Other statistics listed on a paper from the event include: In 2014, 2.4 million youth ages 12-25 had a marijuana use disorder (Center for Behavioral Health Statistics and Quality, 2015). Those studies suggest that 9% of people who use marijuana will become dependent on it (at age 23 or 24) rising to about 17% in those who start using young (in their teens) (from National Institute of Drug Abuse). A long term study found that youth ages 14-25 who used marijuana continuously had cognitive memory problems and an average IQ loss of 8-10 points (from Meier et.al., 2012). In 2015, more 8th, 9th, and 12th graders used marijuana than cigarettes (also from National Institute of Drug Abuse). According to the California Healthy Kids survey, past 30 day use for students’ grades 7,9, and 11 has continued to increase since 2005.
A flyer shows that a resource available is the McAlister Institute Teen Recovery Centers at 550 Fesler Street in El Cajon; the phone number is (619) 588-5361. They offer individualized outpatient treatment and recovery services, specifically designed for adolescents between the ages of 12 and 17. The programs accommodate school schedules, and offer after-school treatment, individual and group counseling, and structured recovery activities to help teens develop the tools they need to stay alcohol –and-drug-free. They also provide free initial drug testing for teens. For more information, go to: http://www.mcalisterinc.org/freetest/.
That same flyer offers advice for parents to talk to their kids about drugs. They can: 1) base alcohol related messages on facts, not fear. Kids love to learn facts. 2) Talk to your pediatrician or the school’s student counselor. They are a great resource for current information on how to start the conversation about drugs. 3) Stay calm. If the conversation isn’t going well, suggest talking about it at a later time. 4) Encourage healthy, creative activities. Look for ways to get your child involved in sports, hobbies, school clubs, and other activities that reduce boredom and excess free time. 5) Keep your conversations in “present tense.” Teens are concerned about the present.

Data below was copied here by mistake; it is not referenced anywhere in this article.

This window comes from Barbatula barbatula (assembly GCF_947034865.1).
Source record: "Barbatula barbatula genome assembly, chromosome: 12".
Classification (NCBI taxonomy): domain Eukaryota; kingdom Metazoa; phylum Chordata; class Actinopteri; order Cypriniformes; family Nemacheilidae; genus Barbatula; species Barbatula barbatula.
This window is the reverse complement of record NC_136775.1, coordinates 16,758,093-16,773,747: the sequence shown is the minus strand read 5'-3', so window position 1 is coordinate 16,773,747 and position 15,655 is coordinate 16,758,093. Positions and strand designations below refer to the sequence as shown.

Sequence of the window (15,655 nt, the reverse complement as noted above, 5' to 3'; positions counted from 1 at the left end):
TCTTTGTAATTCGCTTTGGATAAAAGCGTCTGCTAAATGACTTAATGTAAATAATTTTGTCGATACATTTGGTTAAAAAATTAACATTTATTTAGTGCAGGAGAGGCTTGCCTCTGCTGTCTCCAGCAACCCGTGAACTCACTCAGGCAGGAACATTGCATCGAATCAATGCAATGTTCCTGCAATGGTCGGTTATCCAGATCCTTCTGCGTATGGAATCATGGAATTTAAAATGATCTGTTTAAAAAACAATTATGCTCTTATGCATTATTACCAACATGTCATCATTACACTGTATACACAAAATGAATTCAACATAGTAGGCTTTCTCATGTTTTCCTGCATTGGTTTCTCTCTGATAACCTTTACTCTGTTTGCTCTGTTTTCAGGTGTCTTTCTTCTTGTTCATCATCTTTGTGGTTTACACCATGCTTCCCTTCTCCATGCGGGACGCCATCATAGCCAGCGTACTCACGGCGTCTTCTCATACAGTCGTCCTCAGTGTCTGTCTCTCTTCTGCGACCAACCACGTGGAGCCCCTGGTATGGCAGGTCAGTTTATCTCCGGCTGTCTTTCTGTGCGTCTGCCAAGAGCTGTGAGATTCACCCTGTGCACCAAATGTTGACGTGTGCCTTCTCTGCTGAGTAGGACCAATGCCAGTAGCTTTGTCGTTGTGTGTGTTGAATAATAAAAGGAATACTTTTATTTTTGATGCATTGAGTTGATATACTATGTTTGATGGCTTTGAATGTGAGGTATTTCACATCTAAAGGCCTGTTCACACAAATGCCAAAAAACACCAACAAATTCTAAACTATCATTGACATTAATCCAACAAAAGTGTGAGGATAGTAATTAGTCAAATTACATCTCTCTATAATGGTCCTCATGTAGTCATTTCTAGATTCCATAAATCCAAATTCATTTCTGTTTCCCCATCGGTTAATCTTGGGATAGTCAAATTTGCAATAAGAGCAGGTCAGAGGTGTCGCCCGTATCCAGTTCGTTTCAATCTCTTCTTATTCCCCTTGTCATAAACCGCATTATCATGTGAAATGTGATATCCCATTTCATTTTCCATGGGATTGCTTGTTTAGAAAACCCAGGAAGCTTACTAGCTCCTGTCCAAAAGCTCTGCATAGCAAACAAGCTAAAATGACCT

Another community forum about marijuana use in adolescents will take place October 20, 6:30-8:00 p.m. at the Madison Middle School Gym. The address is 4930 Lake Blvd, Oceanside. Parents and students in 6th-12th grade are encouraged to attend. This event will feature Joe Eberstein, Program Manager for the Marijuana Program Initiative. For more information, contact Colleen Hervey, PTSA president at email@example.com or Erica Leary, NCPC Program Manager at firstname.lastname@example.org. This event is sponsored by the RBV and Madison PTSA with the North Coastal Prevention Coalition and Vista Community Clinic.